The Shabbasana class, led by Greg Marzullo, gave participants a chance to stretch and move before heading into the sanctuary.

It’s customary for Jews to dress appropriately for Friday night services. At Sixth and I last week, that meant stretchy, athletic black pants and moisture-wicking tops. The gym outfits weren’t out of place for the debut of Shabbasana, a monthly yoga class designed as a warm-up for Shabbat, the Jewish day of rest.

Rabbi Shira Stutman, director of Jewish programming at the synagogue, came up with the concept as a way to help her congregants connect with religion through more than just prayer.

“To overgeneralize only slightly, Jews can get stuck in their heads,” Stutman says. “I’m hoping this combination will hit them in their heads, souls and bodies. It’s a holistic experience you can’t have sitting your bottom on a pew.”

For the new monthly program, she enlisted Greg Marzullo, an instructor at Flow Yoga Center. He’d once led a class sandwiched between Yom Kippur services at Sixth and I and had served as a cantor for a reform synagogue. What didn’t matter to Stutman is that Marzullo, who was raised Catholic, isn’t Jewish.

“Choosing someone spiritually deep, a committed yoga practitioner, was more important than someone being Jewish,” Stutman says. “I can do the Jewish part.”

And students brought their own spirituality on Friday (as well as their own mats, although there’s a stash for people who don’t have one).

Rabbi Shira Stutman dedicated Friday night’s service to using bodies for prayer.

“I feel most connected to God on a yoga mat,” said Amy Fleischer, 29, who’s been struggling to integrate her Judaism and her yoga. She typically goes to yoga classes on Friday nights as a way to observe Shabbat but had never before been to one in a synagogue. “I’ve been longing for more events like this.”

Becky Cook-Shyovitz, 26, wasn’t sure what to expect from Jewish-inspired yoga. But just practicing in a synagogue was already more uplifting than her usual spot: her office’s dark basement gym.

As Marzullo turned on soft Jewish music, he invited his students to consider the significance of when and where they were practicing: “We’re coming into a sacred time. Let go of the day, the week that came before it.”

He directed students to stand, lift their arms and then pull them back down, as a way to both stretch their bodies and connect with a Jewish ritual.

“We know this from lighting the Shabbat candles,” Marzullo said, referencing the arm circles women typically make while blessing the flames.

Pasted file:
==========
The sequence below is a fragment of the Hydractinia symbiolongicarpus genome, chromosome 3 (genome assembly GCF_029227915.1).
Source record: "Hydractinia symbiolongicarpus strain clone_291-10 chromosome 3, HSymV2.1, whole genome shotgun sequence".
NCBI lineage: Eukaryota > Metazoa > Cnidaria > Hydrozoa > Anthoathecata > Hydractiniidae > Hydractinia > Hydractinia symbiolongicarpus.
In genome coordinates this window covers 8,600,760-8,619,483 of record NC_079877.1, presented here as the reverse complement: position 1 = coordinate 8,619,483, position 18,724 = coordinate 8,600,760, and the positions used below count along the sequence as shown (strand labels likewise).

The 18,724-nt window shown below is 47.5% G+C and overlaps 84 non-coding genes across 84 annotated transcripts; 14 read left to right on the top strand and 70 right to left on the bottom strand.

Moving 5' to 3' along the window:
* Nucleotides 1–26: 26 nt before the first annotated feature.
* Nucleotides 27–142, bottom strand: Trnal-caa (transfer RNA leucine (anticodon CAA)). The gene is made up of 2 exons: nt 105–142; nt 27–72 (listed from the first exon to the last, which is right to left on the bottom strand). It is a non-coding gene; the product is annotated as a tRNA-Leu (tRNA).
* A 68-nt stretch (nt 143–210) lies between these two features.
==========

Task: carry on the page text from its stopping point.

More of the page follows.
The flowing movements that followed allowed options for the mixed-level group. Marzullo carefully walked through every pose, including a shoulder-rolling version of cobra and a thigh-burning warrior series, to make sure no one was left behind. At a few points, he suggested advanced variations, such as binds, but there was never any pressure to try anything students weren’t comfortable with. (No need to do jump backs into plank on Shabbat, he joked.)

To make sure they continued to be comfortable throughout the evening, Stutman emphasized that yoga clothes were welcome in the sanctuary, too. She was wearing sweats on Friday for services even though she didn’t manage to make it to class — she was too busy preparing her sermon on “how we use our bodies in prayer,” which included getting the whole congregation up and dancing in the aisles.

“One way yoga is similar to Judaism is we’re not supposed to leave our learning on the mat,” she said. The intention of a service is to carry the lessons out of the synagogue and into the world.

As Marzullo said at the end of the practice, “Shabbat shalom. Namaste.”

Sixth and I will host Shabbasana on the second Friday of every month. Class ($6) is at 6 p.m., followed by a free service at 7:15 p.m., and then dinner ($8). The first class sold out; register in advance at

Sunday School

The Jewish Mindfulness Center of Washington at Adas Israel (2850 Quebec St. NW) hosts yoga classes every Sunday at 10:45 a.m. The sessions, which are donation-based and open to everyone, weave in Hebrew chanting and Torah discussions.